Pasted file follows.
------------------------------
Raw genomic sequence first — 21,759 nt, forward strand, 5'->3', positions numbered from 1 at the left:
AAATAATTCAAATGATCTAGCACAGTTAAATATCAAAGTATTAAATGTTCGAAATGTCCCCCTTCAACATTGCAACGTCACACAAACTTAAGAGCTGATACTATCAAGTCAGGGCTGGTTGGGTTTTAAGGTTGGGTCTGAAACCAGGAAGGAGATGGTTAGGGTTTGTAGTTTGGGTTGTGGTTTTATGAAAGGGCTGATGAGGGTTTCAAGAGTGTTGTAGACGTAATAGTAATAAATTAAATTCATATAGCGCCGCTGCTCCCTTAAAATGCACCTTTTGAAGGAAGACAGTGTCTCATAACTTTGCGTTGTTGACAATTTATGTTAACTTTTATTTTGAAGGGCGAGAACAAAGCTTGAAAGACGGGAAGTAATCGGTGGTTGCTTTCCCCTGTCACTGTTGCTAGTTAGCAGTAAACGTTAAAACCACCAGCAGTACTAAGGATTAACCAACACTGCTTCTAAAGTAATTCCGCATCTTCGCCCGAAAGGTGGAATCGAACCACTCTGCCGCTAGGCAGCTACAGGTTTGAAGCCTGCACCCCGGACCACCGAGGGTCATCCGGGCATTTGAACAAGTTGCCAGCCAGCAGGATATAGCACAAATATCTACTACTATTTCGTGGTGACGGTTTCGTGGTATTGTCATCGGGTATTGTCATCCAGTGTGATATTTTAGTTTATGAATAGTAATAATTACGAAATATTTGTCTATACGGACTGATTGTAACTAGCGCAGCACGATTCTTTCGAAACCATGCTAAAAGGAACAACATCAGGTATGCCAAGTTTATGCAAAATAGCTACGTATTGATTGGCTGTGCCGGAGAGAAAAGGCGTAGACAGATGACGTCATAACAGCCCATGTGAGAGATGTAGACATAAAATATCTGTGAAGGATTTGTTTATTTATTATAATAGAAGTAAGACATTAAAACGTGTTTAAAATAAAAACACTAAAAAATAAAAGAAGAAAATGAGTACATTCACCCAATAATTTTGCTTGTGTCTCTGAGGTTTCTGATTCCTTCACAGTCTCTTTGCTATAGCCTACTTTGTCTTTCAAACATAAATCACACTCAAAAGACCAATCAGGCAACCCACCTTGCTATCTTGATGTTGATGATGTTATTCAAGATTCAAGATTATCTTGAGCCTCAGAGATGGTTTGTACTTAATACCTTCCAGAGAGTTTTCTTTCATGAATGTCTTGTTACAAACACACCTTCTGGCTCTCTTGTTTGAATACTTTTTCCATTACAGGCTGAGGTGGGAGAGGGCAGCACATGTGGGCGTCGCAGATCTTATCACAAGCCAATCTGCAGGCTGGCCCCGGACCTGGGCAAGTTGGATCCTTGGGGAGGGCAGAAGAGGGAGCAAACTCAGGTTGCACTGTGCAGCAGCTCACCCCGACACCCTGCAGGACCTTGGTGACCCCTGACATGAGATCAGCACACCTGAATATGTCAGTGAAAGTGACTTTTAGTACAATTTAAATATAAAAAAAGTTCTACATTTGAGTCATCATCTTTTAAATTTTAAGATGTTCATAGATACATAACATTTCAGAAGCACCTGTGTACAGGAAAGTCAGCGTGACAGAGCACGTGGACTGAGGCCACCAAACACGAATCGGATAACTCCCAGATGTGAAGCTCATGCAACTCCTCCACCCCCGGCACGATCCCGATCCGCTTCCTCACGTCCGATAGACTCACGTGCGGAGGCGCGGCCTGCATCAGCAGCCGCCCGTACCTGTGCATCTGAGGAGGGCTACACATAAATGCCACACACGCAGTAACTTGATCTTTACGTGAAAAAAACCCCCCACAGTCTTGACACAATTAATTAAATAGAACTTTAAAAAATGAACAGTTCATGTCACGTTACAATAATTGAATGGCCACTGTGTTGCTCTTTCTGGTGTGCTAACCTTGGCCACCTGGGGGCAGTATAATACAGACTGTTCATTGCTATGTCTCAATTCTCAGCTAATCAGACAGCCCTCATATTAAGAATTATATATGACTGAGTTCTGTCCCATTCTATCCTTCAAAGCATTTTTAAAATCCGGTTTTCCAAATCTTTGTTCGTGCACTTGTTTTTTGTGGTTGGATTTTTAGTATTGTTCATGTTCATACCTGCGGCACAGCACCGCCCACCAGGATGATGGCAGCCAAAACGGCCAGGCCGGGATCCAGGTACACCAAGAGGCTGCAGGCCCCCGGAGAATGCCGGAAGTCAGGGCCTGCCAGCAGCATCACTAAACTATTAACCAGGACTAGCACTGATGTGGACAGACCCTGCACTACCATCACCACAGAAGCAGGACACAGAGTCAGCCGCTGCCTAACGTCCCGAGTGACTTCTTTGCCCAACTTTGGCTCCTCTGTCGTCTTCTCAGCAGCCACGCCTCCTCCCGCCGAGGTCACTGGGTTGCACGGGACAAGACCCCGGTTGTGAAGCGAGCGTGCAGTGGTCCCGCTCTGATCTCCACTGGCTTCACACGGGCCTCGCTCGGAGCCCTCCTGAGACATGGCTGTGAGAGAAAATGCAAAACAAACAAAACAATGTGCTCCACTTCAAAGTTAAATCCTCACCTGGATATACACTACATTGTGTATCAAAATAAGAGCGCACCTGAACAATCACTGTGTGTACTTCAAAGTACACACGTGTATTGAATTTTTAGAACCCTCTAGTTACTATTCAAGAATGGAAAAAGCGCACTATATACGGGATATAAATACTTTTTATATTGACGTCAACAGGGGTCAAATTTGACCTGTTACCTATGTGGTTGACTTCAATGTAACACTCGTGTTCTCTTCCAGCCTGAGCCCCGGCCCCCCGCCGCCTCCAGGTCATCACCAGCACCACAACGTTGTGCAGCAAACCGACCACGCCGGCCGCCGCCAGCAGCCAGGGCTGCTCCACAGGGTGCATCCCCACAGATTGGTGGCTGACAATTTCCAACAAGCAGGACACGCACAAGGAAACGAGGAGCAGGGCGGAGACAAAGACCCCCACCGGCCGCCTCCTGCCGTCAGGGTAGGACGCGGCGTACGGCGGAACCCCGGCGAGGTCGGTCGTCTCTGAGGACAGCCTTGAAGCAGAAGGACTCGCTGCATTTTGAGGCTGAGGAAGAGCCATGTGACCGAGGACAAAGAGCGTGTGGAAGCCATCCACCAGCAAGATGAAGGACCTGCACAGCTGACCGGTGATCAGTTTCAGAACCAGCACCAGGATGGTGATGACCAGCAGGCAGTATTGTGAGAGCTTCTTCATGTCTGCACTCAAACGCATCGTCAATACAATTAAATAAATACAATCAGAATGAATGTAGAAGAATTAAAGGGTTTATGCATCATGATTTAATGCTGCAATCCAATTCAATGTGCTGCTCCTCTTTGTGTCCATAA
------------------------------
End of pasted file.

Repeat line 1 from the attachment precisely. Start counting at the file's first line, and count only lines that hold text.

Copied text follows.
Raw genomic sequence first — 21,759 nt, forward strand, 5'->3', positions numbered from 1 at the left: